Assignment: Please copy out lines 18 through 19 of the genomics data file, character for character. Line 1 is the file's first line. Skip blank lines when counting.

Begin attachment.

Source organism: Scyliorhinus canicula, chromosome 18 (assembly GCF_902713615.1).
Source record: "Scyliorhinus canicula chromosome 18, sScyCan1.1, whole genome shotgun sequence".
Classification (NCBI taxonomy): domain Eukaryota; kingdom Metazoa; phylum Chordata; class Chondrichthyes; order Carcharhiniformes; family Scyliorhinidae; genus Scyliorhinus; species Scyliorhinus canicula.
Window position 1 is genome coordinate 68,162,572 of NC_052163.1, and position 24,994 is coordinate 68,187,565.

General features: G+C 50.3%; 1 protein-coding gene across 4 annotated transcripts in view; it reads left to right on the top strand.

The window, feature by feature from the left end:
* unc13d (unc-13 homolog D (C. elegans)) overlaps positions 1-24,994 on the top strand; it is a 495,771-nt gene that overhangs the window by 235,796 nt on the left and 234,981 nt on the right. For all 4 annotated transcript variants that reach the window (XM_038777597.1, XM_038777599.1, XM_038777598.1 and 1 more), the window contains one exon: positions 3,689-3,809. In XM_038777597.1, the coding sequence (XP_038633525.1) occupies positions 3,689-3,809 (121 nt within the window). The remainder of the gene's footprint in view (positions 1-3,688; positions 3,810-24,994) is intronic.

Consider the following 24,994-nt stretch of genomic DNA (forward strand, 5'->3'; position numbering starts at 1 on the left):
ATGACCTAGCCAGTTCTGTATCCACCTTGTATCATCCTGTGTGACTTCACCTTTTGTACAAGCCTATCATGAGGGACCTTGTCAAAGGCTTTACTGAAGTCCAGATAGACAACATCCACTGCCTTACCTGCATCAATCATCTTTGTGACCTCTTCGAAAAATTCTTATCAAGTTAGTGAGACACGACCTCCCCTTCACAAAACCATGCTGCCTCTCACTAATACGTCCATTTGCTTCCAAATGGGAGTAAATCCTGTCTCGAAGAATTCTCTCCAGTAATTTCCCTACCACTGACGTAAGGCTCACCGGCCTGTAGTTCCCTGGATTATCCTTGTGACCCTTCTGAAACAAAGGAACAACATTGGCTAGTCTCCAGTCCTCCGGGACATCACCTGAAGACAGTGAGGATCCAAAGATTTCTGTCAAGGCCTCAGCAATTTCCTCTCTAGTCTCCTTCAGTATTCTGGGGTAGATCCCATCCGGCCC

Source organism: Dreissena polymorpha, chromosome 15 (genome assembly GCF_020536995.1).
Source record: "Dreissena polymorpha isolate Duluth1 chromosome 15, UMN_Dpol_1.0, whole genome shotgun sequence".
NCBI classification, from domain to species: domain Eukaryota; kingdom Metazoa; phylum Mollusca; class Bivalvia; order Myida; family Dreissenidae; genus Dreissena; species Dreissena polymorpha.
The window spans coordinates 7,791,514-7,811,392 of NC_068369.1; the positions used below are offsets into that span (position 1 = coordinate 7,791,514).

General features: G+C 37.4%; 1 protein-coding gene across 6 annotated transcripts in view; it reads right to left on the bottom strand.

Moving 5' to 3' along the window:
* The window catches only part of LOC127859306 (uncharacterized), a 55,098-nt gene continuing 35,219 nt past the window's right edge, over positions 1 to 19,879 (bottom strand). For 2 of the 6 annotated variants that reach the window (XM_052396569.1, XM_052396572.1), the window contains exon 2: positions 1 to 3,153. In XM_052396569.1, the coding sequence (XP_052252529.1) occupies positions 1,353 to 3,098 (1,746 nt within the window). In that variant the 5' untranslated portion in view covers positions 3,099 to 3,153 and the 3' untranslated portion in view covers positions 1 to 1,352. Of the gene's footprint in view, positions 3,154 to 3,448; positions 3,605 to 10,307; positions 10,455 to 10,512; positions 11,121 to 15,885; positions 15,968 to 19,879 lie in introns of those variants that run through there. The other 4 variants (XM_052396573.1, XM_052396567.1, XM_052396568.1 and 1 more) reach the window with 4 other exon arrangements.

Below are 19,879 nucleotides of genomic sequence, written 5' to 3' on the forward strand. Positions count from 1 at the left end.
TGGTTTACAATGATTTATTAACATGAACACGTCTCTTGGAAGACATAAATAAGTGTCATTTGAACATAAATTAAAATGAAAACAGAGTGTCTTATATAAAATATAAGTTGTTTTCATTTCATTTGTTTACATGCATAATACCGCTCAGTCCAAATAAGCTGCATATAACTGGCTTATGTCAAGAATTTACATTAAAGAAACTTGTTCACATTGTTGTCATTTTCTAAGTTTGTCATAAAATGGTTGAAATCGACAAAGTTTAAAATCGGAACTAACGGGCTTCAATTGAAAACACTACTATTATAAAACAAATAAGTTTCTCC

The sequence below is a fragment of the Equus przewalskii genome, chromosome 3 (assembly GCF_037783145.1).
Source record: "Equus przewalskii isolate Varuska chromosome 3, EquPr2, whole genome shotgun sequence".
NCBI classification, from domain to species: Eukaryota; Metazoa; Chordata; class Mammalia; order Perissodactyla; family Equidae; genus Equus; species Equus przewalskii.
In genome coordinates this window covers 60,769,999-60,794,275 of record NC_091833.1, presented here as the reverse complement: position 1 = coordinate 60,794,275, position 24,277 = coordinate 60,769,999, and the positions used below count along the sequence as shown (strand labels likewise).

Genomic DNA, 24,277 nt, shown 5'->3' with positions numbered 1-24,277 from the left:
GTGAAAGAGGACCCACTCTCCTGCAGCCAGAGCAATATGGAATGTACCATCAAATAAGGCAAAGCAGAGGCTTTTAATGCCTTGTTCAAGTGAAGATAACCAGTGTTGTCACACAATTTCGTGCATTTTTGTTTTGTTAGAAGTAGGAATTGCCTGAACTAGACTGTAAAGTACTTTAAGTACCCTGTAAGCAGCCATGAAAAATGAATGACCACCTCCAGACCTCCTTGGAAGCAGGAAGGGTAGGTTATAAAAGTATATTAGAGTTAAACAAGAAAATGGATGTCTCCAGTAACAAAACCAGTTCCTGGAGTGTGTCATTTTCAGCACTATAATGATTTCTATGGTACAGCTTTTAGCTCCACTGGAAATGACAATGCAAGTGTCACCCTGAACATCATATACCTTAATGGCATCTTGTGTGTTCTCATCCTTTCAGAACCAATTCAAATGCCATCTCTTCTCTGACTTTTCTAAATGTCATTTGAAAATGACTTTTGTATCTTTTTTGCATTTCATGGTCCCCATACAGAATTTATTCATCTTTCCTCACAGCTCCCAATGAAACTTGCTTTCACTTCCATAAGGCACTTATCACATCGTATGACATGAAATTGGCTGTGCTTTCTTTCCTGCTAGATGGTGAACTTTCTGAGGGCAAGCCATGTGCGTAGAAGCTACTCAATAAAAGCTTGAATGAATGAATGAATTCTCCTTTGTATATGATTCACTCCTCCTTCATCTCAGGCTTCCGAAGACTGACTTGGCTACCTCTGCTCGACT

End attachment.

TGGTTTACAATGATTTATTAACATGAACACGTCTCTTGGAAGACATAAATAAGTGTCATTTGAACATAAATTAAAATGAAAACAGAGTGTCTTATATAAAATATAAGTTGTTTTCATTTCATTTGTTTACATGCATAATACCGCTCAGTCCAAATAAGCTGCATATAACTGGCTTATGTCAAGAATTTACATTAAAGAAACTTGTTCACATTGTTGTCATTTTCTAAGTTTGTCATAAAATGGTTGAAATCGACAAAGTTTAAAATCGGAACTAACGGGCTTCAATTGAAAACACTACTATTATAAAACAAATAAGTTTCTCC

The sequence below is a fragment of the Equus przewalskii genome, chromosome 3 (assembly GCF_037783145.1).